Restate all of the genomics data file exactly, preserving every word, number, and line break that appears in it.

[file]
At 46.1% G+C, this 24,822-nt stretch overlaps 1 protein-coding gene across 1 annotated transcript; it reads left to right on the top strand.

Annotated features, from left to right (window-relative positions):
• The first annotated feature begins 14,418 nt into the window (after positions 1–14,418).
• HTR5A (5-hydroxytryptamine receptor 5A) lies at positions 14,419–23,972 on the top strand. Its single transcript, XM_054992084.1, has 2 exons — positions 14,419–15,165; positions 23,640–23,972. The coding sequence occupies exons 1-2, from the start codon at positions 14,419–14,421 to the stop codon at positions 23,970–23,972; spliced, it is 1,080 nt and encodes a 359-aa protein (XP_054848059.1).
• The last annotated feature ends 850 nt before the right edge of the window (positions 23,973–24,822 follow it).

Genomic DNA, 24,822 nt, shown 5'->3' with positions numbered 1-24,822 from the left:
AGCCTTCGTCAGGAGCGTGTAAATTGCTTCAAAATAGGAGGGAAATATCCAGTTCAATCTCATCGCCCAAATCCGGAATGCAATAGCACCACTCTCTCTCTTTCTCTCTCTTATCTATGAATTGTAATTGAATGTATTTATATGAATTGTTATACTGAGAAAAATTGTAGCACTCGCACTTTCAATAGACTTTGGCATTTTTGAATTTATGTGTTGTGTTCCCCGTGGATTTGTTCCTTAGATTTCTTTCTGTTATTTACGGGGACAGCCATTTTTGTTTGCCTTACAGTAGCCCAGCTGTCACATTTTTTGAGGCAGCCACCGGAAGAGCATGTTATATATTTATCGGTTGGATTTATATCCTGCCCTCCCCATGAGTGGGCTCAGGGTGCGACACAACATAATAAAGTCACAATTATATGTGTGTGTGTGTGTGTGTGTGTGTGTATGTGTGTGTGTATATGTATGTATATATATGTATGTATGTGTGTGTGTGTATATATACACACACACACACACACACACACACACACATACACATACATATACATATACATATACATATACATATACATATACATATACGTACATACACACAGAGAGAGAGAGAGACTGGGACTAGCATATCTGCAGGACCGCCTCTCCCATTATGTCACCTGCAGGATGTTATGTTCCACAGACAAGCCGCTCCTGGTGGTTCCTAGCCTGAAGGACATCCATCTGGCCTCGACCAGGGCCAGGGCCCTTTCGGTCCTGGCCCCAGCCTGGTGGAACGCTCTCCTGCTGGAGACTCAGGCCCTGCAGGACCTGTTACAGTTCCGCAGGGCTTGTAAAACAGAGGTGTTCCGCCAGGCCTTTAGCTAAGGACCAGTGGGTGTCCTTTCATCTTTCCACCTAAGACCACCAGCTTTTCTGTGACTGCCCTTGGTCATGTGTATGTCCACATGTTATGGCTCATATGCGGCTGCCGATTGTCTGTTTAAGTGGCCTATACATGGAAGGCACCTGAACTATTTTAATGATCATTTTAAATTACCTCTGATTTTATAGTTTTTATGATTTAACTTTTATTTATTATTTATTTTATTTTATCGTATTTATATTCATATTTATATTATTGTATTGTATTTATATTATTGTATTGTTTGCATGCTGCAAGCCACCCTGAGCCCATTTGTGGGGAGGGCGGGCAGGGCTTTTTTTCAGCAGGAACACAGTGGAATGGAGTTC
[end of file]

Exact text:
At 46.1% G+C, this 24,822-nt stretch overlaps 1 protein-coding gene across 1 annotated transcript; it reads left to right on the top strand.

Annotated features, from left to right (window-relative positions):
• The first annotated feature begins 14,418 nt into the window (after positions 1–14,418).
• HTR5A (5-hydroxytryptamine receptor 5A) lies at positions 14,419–23,972 on the top strand. Its single transcript, XM_054992084.1, has 2 exons — positions 14,419–15,165; positions 23,640–23,972. The coding sequence occupies exons 1-2, from the start codon at positions 14,419–14,421 to the stop codon at positions 23,970–23,972; spliced, it is 1,080 nt and encodes a 359-aa protein (XP_054848059.1).
• The last annotated feature ends 850 nt before the right edge of the window (positions 23,973–24,822 follow it).

Genomic DNA, 24,822 nt, shown 5'->3' with positions numbered 1-24,822 from the left:
AGCCTTCGTCAGGAGCGTGTAAATTGCTTCAAAATAGGAGGGAAATATCCAGTTCAATCTCATCGCCCAAATCCGGAATGCAATAGCACCACTCTCTCTCTTTCTCTCTCTTATCTATGAATTGTAATTGAATGTATTTATATGAATTGTTATACTGAGAAAAATTGTAGCACTCGCACTTTCAATAGACTTTGGCATTTTTGAATTTATGTGTTGTGTTCCCCGTGGATTTGTTCCTTAGATTTCTTTCTGTTATTTACGGGGACAGCCATTTTTGTTTGCCTTACAGTAGCCCAGCTGTCACATTTTTTGAGGCAGCCACCGGAAGAGCATGTTATATATTTATCGGTTGGATTTATATCCTGCCCTCCCCATGAGTGGGCTCAGGGTGCGACACAACATAATAAAGTCACAATTATATGTGTGTGTGTGTGTGTGTGTGTGTGTATGTGTGTGTGTATATGTATGTATATATATGTATGTATGTGTGTGTGTGTATATATACACACACACACACACACACACACACACACATACACATACATATACATATACATATACATATACATATACATATACATATACGTACATACACACAGAGAGAGAGAGAGACTGGGACTAGCATATCTGCAGGACCGCCTCTCCCATTATGTCACCTGCAGGATGTTATGTTCCACAGACAAGCCGCTCCTGGTGGTTCCTAGCCTGAAGGACATCCATCTGGCCTCGACCAGGGCCAGGGCCCTTTCGGTCCTGGCCCCAGCCTGGTGGAACGCTCTCCTGCTGGAGACTCAGGCCCTGCAGGACCTGTTACAGTTCCGCAGGGCTTGTAAAACAGAGGTGTTCCGCCAGGCCTTTAGCTAAGGACCAGTGGGTGTCCTTTCATCTTTCCACCTAAGACCACCAGCTTTTCTGTGACTGCCCTTGGTCATGTGTATGTCCACATGTTATGGCTCATATGCGGCTGCCGATTGTCTGTTTAAGTGGCCTATACATGGAAGGCACCTGAACTATTTTAATGATCATTTTAAATTACCTCTGATTTTATAGTTTTTATGATTTAACTTTTATTTATTATTTATTTTATTTTATCGTATTTATATTCATATTTATATTATTGTATTGTATTTATATTATTGTATTGTTTGCATGCTGCAAGCCACCCTGAGCCCATTTGTGGGGAGGGCGGGCAGGGCTTTTTTTCAGCAGGAACACAGTGGAATGGAGTTC